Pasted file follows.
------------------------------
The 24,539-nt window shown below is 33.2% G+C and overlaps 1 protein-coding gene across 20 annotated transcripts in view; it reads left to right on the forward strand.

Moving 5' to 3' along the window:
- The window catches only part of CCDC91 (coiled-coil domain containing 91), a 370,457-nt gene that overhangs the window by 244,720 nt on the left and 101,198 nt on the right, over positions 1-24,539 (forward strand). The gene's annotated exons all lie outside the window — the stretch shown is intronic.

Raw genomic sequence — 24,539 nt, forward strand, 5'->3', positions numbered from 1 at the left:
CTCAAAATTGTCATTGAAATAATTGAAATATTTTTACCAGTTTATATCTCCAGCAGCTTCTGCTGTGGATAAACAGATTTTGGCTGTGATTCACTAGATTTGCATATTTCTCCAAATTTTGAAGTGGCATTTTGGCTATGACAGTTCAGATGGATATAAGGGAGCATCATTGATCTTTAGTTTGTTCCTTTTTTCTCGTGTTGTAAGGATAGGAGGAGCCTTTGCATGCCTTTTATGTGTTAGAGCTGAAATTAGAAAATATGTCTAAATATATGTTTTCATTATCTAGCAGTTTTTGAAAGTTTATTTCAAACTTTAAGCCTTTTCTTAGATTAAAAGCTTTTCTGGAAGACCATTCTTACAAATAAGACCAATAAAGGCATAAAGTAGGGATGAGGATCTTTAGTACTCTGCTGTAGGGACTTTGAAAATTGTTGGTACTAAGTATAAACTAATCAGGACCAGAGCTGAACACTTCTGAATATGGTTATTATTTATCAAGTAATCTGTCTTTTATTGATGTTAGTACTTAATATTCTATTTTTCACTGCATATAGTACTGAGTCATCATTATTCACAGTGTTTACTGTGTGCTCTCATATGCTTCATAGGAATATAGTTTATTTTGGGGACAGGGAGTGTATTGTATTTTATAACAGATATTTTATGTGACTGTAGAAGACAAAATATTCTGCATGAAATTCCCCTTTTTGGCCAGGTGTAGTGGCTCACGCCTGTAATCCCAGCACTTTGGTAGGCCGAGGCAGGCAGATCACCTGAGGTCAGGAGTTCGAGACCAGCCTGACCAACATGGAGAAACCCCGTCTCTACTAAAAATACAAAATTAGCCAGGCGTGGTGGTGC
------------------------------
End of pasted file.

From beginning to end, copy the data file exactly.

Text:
The 24,539-nt window shown below is 33.2% G+C and overlaps 1 protein-coding gene across 20 annotated transcripts in view; it reads left to right on the forward strand.

Moving 5' to 3' along the window:
- The window catches only part of CCDC91 (coiled-coil domain containing 91), a 370,457-nt gene that overhangs the window by 244,720 nt on the left and 101,198 nt on the right, over positions 1-24,539 (forward strand). The gene's annotated exons all lie outside the window — the stretch shown is intronic.

Raw genomic sequence — 24,539 nt, forward strand, 5'->3', positions numbered from 1 at the left:
CTCAAAATTGTCATTGAAATAATTGAAATATTTTTACCAGTTTATATCTCCAGCAGCTTCTGCTGTGGATAAACAGATTTTGGCTGTGATTCACTAGATTTGCATATTTCTCCAAATTTTGAAGTGGCATTTTGGCTATGACAGTTCAGATGGATATAAGGGAGCATCATTGATCTTTAGTTTGTTCCTTTTTTCTCGTGTTGTAAGGATAGGAGGAGCCTTTGCATGCCTTTTATGTGTTAGAGCTGAAATTAGAAAATATGTCTAAATATATGTTTTCATTATCTAGCAGTTTTTGAAAGTTTATTTCAAACTTTAAGCCTTTTCTTAGATTAAAAGCTTTTCTGGAAGACCATTCTTACAAATAAGACCAATAAAGGCATAAAGTAGGGATGAGGATCTTTAGTACTCTGCTGTAGGGACTTTGAAAATTGTTGGTACTAAGTATAAACTAATCAGGACCAGAGCTGAACACTTCTGAATATGGTTATTATTTATCAAGTAATCTGTCTTTTATTGATGTTAGTACTTAATATTCTATTTTTCACTGCATATAGTACTGAGTCATCATTATTCACAGTGTTTACTGTGTGCTCTCATATGCTTCATAGGAATATAGTTTATTTTGGGGACAGGGAGTGTATTGTATTTTATAACAGATATTTTATGTGACTGTAGAAGACAAAATATTCTGCATGAAATTCCCCTTTTTGGCCAGGTGTAGTGGCTCACGCCTGTAATCCCAGCACTTTGGTAGGCCGAGGCAGGCAGATCACCTGAGGTCAGGAGTTCGAGACCAGCCTGACCAACATGGAGAAACCCCGTCTCTACTAAAAATACAAAATTAGCCAGGCGTGGTGGTGC